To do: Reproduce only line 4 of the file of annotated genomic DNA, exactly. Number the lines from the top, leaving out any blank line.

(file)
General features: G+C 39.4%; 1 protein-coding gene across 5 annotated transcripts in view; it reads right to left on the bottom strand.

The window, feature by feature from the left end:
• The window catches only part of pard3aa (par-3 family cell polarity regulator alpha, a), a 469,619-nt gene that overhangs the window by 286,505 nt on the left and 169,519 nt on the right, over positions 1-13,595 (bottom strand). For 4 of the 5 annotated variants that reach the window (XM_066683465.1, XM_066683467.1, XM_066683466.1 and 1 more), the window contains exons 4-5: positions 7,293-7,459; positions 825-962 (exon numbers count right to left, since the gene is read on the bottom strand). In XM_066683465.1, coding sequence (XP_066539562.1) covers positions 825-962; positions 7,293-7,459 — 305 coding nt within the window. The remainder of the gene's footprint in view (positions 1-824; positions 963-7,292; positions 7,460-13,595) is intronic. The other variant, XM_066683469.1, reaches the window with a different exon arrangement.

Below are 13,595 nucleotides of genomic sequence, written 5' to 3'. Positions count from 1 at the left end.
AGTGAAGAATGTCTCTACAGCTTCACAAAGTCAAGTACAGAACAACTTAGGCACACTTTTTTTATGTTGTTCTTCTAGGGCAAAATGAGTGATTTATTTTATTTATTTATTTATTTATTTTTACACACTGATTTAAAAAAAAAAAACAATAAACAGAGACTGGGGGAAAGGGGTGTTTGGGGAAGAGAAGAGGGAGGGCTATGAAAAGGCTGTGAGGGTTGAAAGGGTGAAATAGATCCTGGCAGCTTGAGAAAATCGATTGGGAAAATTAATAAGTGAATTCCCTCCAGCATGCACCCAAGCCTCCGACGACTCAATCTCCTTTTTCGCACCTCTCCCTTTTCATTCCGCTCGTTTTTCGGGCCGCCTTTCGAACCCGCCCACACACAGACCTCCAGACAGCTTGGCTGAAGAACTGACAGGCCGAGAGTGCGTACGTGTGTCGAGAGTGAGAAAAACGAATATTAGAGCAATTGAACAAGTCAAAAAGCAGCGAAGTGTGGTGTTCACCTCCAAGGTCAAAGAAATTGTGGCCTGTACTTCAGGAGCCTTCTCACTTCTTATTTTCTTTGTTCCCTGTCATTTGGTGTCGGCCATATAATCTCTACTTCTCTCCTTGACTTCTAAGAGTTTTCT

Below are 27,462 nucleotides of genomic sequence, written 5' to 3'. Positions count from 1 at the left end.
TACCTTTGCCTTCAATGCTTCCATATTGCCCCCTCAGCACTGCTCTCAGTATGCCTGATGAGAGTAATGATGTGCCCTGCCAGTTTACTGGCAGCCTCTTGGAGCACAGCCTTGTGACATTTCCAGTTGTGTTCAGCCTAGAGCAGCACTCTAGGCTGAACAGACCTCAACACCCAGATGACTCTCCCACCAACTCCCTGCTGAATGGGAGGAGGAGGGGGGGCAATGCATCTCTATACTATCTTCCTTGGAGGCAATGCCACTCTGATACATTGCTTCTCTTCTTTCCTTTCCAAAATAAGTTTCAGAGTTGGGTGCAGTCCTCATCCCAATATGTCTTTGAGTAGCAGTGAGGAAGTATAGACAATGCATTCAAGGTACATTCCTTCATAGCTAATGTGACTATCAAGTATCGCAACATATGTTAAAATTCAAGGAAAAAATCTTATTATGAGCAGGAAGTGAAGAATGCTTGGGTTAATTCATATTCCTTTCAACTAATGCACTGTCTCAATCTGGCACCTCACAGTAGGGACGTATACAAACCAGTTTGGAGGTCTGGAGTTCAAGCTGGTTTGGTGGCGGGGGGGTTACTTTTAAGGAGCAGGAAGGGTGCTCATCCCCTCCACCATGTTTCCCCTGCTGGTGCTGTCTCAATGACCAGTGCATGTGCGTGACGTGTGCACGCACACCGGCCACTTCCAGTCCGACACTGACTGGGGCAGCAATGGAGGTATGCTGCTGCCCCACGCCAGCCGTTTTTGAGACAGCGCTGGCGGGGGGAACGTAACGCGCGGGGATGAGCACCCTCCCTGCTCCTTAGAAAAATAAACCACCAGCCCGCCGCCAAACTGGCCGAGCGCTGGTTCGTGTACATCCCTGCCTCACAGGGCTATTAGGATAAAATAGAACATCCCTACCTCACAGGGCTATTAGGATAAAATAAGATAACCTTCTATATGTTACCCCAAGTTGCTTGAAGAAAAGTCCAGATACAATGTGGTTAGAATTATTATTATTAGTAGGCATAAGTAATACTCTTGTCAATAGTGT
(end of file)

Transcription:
Below are 13,595 nucleotides of genomic sequence, written 5' to 3'. Positions count from 1 at the left end.